History and museums
Harpa is a concert hall and conference centre in Reykjavík, Iceland. The opening concert was held on May 4, 2011.
Harpa was designed by the Danish firm Henning Larsen Architects in co-operation with Danish-Icelandic artist Olafur Eliasson. The structure consists of a steel framework clad with geometric shaped glass panels of different colours. The building was originally part of a redevelopment of the Austurhöfn area dubbed World Trade Center Reykjavík, which was partially abandoned when the financial crisis took hold. The development was intended to include a 400-room hotel, luxury apartments, retail units, restaurants, a car park and the new headquarters of Icelandic bank Landsbanki.
The completion of the structure was uncertain until the government decided in 2008 to fully fund the rest of the construction costs for the half-built concert hall. For several years it was the only construction project in existence in Iceland. The building was given its name on the Day of Icelandic Music on 11 December 2009, prior to which it was called The Reykjavík Concert Hall and Conference Centre (Icelandic: Tónlistar- og ráðstefnuhúsið í Reykjavík). The building is the first purpose-built concert hall in Reykjavík and it was developed in consultation with artistic advisor Vladimir Ashkenazy and international consultant Jasper Parrott of HarrisonParrott. It houses the Iceland Symphony Orchestra and the offices of The Icelandic Opera.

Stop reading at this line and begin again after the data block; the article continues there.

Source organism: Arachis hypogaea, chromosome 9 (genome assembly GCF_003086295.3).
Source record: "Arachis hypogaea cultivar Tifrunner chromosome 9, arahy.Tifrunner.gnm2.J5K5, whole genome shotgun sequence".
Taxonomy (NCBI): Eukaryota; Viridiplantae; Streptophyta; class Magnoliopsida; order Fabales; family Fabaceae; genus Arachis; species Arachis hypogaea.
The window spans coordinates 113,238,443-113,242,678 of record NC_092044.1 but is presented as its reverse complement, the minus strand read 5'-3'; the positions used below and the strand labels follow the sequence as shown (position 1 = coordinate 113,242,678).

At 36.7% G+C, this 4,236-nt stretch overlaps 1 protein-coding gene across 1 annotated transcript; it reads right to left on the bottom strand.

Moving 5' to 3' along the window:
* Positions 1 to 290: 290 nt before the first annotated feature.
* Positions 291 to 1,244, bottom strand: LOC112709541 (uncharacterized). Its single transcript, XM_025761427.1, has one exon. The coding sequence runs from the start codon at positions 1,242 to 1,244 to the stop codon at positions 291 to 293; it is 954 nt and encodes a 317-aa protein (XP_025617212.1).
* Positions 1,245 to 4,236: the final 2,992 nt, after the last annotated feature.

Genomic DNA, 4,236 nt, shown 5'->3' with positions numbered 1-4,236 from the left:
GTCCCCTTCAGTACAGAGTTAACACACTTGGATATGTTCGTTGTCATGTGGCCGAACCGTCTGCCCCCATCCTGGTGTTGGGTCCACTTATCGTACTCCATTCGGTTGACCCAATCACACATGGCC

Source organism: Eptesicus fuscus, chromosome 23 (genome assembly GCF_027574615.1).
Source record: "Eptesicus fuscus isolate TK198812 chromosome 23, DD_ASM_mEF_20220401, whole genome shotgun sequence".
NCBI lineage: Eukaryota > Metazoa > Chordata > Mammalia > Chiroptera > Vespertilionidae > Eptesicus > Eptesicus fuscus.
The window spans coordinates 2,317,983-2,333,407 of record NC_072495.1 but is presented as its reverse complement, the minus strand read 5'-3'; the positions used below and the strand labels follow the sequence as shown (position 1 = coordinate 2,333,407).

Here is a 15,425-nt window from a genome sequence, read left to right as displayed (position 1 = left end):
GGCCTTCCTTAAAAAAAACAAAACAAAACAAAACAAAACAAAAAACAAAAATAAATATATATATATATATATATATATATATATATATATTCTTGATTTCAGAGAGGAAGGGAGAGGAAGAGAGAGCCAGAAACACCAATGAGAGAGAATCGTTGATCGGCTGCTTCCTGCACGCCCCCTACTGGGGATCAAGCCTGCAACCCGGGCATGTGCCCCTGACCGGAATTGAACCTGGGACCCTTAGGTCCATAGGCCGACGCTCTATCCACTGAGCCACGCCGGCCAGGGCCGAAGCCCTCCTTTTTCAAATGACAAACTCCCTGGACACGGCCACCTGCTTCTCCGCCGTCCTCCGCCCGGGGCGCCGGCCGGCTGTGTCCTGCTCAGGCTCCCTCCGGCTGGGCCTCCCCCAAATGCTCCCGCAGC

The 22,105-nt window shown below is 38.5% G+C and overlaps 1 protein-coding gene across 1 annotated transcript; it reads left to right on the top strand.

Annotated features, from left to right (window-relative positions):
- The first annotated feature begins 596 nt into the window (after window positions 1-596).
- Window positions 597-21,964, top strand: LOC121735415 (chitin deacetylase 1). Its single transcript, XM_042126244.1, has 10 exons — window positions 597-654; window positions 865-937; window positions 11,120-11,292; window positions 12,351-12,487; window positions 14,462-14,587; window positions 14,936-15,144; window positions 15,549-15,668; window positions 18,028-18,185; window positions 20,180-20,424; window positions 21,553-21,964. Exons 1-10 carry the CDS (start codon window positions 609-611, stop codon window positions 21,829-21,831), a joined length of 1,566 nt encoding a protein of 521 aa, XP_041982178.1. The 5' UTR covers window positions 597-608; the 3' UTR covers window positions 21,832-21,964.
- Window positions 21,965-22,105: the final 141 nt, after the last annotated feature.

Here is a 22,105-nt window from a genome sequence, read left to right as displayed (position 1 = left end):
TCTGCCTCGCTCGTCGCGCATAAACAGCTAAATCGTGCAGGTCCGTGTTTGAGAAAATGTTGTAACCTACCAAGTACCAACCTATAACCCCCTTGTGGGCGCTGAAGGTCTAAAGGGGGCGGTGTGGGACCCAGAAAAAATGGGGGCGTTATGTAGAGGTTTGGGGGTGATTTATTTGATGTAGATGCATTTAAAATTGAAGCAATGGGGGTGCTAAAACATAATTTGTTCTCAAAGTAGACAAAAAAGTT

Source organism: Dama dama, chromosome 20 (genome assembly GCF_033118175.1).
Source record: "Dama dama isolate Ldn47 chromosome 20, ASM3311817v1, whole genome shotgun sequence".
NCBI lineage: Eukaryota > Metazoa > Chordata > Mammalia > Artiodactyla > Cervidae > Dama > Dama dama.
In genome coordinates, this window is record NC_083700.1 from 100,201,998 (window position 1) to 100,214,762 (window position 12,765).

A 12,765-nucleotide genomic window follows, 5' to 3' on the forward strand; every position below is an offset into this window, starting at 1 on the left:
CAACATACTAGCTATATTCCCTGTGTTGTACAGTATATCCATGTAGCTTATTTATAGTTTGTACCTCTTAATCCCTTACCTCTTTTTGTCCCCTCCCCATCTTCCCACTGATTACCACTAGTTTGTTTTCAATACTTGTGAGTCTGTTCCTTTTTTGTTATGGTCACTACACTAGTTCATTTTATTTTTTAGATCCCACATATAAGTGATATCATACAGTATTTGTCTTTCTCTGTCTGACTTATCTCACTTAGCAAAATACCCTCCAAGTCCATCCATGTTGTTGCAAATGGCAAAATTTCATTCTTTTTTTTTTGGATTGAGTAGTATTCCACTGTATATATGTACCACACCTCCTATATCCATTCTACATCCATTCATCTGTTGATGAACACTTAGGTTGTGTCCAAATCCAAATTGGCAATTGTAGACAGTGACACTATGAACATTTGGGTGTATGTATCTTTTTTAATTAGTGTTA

Harpa is operated by Portus, a company owned by the Icelandic government and the City of Reykjavík.